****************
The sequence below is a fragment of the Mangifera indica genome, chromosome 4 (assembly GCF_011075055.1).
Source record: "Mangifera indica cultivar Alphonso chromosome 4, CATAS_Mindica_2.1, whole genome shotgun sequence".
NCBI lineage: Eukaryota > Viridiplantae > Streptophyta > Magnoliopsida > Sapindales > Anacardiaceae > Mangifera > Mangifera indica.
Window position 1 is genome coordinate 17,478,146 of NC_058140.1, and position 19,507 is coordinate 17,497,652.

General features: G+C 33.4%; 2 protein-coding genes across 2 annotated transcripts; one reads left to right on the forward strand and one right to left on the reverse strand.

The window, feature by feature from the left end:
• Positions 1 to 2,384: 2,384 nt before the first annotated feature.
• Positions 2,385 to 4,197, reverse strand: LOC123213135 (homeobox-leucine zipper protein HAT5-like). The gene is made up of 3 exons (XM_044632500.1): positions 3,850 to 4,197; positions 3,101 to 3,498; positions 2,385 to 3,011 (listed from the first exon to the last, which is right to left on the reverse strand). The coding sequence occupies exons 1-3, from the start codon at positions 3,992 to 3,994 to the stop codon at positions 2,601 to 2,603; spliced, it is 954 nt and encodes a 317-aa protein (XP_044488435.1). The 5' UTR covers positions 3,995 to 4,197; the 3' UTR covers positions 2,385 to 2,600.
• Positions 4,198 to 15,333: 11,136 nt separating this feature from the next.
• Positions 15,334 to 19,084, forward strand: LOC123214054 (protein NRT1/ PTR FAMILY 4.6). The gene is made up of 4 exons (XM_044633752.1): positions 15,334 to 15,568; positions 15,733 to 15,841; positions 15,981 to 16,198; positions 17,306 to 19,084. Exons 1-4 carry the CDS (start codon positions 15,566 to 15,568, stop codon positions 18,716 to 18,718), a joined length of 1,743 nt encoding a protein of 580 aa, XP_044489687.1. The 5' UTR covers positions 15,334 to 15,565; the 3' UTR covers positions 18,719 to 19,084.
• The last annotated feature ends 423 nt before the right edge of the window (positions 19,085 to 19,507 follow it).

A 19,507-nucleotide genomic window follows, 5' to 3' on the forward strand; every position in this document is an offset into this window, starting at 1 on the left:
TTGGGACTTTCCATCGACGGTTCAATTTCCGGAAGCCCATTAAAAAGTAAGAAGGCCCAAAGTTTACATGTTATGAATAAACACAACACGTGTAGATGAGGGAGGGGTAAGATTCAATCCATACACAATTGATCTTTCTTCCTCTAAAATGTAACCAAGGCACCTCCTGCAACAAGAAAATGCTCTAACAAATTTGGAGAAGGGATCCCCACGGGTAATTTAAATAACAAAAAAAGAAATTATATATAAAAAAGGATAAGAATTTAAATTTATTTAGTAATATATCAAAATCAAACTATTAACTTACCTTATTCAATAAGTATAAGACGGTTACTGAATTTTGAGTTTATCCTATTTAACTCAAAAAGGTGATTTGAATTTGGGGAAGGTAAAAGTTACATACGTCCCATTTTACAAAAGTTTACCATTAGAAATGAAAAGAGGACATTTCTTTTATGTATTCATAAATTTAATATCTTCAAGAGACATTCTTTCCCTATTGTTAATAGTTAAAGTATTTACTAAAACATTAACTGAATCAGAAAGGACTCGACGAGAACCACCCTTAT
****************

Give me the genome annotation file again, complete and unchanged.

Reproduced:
The sequence below is a fragment of the Mangifera indica genome, chromosome 4 (assembly GCF_011075055.1).
Source record: "Mangifera indica cultivar Alphonso chromosome 4, CATAS_Mindica_2.1, whole genome shotgun sequence".
NCBI lineage: Eukaryota > Viridiplantae > Streptophyta > Magnoliopsida > Sapindales > Anacardiaceae > Mangifera > Mangifera indica.
Window position 1 is genome coordinate 17,478,146 of NC_058140.1, and position 19,507 is coordinate 17,497,652.

General features: G+C 33.4%; 2 protein-coding genes across 2 annotated transcripts; one reads left to right on the forward strand and one right to left on the reverse strand.

The window, feature by feature from the left end:
• Positions 1 to 2,384: 2,384 nt before the first annotated feature.
• Positions 2,385 to 4,197, reverse strand: LOC123213135 (homeobox-leucine zipper protein HAT5-like). The gene is made up of 3 exons (XM_044632500.1): positions 3,850 to 4,197; positions 3,101 to 3,498; positions 2,385 to 3,011 (listed from the first exon to the last, which is right to left on the reverse strand). The coding sequence occupies exons 1-3, from the start codon at positions 3,992 to 3,994 to the stop codon at positions 2,601 to 2,603; spliced, it is 954 nt and encodes a 317-aa protein (XP_044488435.1). The 5' UTR covers positions 3,995 to 4,197; the 3' UTR covers positions 2,385 to 2,600.
• Positions 4,198 to 15,333: 11,136 nt separating this feature from the next.
• Positions 15,334 to 19,084, forward strand: LOC123214054 (protein NRT1/ PTR FAMILY 4.6). The gene is made up of 4 exons (XM_044633752.1): positions 15,334 to 15,568; positions 15,733 to 15,841; positions 15,981 to 16,198; positions 17,306 to 19,084. Exons 1-4 carry the CDS (start codon positions 15,566 to 15,568, stop codon positions 18,716 to 18,718), a joined length of 1,743 nt encoding a protein of 580 aa, XP_044489687.1. The 5' UTR covers positions 15,334 to 15,565; the 3' UTR covers positions 18,719 to 19,084.
• The last annotated feature ends 423 nt before the right edge of the window (positions 19,085 to 19,507 follow it).

A 19,507-nucleotide genomic window follows, 5' to 3' on the forward strand; every position in this document is an offset into this window, starting at 1 on the left:
TTGGGACTTTCCATCGACGGTTCAATTTCCGGAAGCCCATTAAAAAGTAAGAAGGCCCAAAGTTTACATGTTATGAATAAACACAACACGTGTAGATGAGGGAGGGGTAAGATTCAATCCATACACAATTGATCTTTCTTCCTCTAAAATGTAACCAAGGCACCTCCTGCAACAAGAAAATGCTCTAACAAATTTGGAGAAGGGATCCCCACGGGTAATTTAAATAACAAAAAAAGAAATTATATATAAAAAAGGATAAGAATTTAAATTTATTTAGTAATATATCAAAATCAAACTATTAACTTACCTTATTCAATAAGTATAAGACGGTTACTGAATTTTGAGTTTATCCTATTTAACTCAAAAAGGTGATTTGAATTTGGGGAAGGTAAAAGTTACATACGTCCCATTTTACAAAAGTTTACCATTAGAAATGAAAAGAGGACATTTCTTTTATGTATTCATAAATTTAATATCTTCAAGAGACATTCTTTCCCTATTGTTAATAGTTAAAGTATTTACTAAAACATTAACTGAATCAGAAAGGACTCGACGAGAACCACCCTTAT